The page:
Sunday, 29 August 2010

Comparative Law Methodology as a Football Match?

Back to my comparative law project: I’ve been reading Sir Basil Markesinis and Jörg Fedtke, Engaging with Foreign Law (Oxford: Hart, 2009). Inter alia, they talk about different approaches to comparative legal research and then wonder …

“which academic school was gaining the upper hand: Hein Kötz, Ulrich Magnus, Walter van Gerven or Reinhard Zimmerman, one might argue, versus Duncan Kennedy, Ugo Mattei, Pierre Legrand or Annelise Riles? That is four on either side, so is it a draw?”

However, I’m really wondering whether there are just these eight comparative lawyers in the world? And, Sir Basil and his colleague would presumably count as well – so according to their logic the traditionalists (the first group) would beat the post-modernists (the second one). More generally, of course, I’m the view that this confrontational approach is not appropriate anyway. To restate a point I made earlier (see here):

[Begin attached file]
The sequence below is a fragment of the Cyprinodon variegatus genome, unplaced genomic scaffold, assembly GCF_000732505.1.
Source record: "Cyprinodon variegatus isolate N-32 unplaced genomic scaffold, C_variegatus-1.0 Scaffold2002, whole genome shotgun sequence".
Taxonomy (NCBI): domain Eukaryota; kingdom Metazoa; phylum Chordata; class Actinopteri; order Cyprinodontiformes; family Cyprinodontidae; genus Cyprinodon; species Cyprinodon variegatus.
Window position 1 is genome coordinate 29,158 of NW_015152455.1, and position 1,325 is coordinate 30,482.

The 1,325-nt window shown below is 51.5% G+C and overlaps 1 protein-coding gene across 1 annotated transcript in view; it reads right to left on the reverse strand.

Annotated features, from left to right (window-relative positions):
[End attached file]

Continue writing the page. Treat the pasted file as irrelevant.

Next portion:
“(This article) identifies four ways of ‘being original’ in legal research. (...) Despite the ambition of this article to identify ‘good research’ its attitude is one of tolerance. It does not try to promote a particular way or method of legal research. The four different approaches (and their various sub-cases) cover both traditional and contextual research. They also address both positive and normative aspect of legal research. Thus, this article advocates that legal academics have choice and that ranking of different methodologies should be avoided (…).”

Monday, 2 August 2010

How to decrease your google search hits .....


Introduce a pay wall! As recently done by The London Times (chart based on Google trends searching for “The Times” [blue] and “Times Online” [red]).